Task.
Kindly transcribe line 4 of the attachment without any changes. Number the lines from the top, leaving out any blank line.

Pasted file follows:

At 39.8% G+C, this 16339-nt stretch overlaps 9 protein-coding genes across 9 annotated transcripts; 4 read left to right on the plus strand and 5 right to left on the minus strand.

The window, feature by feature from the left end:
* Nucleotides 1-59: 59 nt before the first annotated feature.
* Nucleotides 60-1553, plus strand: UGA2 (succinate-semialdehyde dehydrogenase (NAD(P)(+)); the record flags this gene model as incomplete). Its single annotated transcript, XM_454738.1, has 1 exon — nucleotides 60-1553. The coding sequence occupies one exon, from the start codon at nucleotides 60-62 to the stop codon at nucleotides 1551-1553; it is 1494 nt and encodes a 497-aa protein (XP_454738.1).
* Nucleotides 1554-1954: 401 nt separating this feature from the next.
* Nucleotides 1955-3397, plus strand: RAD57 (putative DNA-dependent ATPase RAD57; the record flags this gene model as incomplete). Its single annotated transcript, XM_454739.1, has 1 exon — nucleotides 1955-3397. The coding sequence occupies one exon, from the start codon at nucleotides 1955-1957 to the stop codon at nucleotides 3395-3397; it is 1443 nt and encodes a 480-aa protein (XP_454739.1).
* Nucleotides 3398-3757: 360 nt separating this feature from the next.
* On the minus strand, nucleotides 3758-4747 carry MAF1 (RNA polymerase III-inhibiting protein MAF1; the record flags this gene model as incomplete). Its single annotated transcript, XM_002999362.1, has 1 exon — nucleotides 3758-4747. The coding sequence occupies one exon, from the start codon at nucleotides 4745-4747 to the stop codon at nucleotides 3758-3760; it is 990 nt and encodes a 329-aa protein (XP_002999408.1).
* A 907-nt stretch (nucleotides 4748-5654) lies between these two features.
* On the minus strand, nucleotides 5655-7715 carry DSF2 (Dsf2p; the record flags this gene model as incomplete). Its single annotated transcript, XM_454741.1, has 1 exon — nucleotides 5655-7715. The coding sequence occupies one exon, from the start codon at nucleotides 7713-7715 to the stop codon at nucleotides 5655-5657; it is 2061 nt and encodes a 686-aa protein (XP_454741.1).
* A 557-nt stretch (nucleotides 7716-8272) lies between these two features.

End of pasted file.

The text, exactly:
* Nucleotides 60-1553, plus strand: UGA2 (succinate-semialdehyde dehydrogenase (NAD(P)(+)); the record flags this gene model as incomplete). Its single annotated transcript, XM_454738.1, has 1 exon — nucleotides 60-1553. The coding sequence occupies one exon, from the start codon at nucleotides 60-62 to the stop codon at nucleotides 1551-1553; it is 1494 nt and encodes a 497-aa protein (XP_454738.1).